Pharmacogenomic testing is done using Life Technologies’ OpenArray on the QuantStudio PCR system with a custom-designed chip carrying 256 SNPs. Hui-Jia Dong, PhD, assistant professor of pathology and technical director for molecular pathology, says they test for the *2, *3, *4, *5, *6, *8, *10, and *17 alleles. All except *17 are nonfunctional or poor metabolizers and trigger a pop-up alert in the medical record, both in homozygous and heterozygous configurations. The laboratory report generates a specific recommendation with regard to Plavix use.

Any nonfunctional or low-function allele in combination with either *1 or *17 has this interpretation: “This patient has predicted impaired metabolism via the CYP 2C19 drug metabolizing enzyme.” For any two nonfunctional alleles in combination, the wording is “very impaired metabolism.” The clinical interpretation for all these combinations is: “This patient will not effectively convert clopidogrel to its active metabolite. Therapeutic alternatives are recommended.”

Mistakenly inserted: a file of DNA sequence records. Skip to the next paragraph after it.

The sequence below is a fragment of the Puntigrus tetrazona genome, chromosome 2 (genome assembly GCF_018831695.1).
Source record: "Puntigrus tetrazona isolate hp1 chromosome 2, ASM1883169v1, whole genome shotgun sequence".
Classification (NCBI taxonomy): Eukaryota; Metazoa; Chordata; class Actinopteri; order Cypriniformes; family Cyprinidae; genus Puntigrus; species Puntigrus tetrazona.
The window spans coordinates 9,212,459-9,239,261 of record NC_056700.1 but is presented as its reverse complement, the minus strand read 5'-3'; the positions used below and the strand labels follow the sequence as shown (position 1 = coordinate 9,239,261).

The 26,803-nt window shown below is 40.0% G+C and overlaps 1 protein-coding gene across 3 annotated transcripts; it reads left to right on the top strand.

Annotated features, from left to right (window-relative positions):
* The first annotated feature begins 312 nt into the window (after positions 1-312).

Testing for clopidogrel uses eight of the chip’s slots. “On the remaining 248, we are collecting research informed consent data,” Dr. Johnson says. “We are asking people to allow us to use other SNPs potentially in the future clinically in the medical record, and to use genomic data for research purposes going into the medical record.” As they validate additional genes, they will move them into clinical use.

Charging for this assay is awaiting clarification of new CPT codes for 2013. “New molecular codes have been published,” Dr. Clare-Salzler says. “But we don’t yet know the reimbursement amount. That still has to be set by CMS and will guide what we can charge for the test.”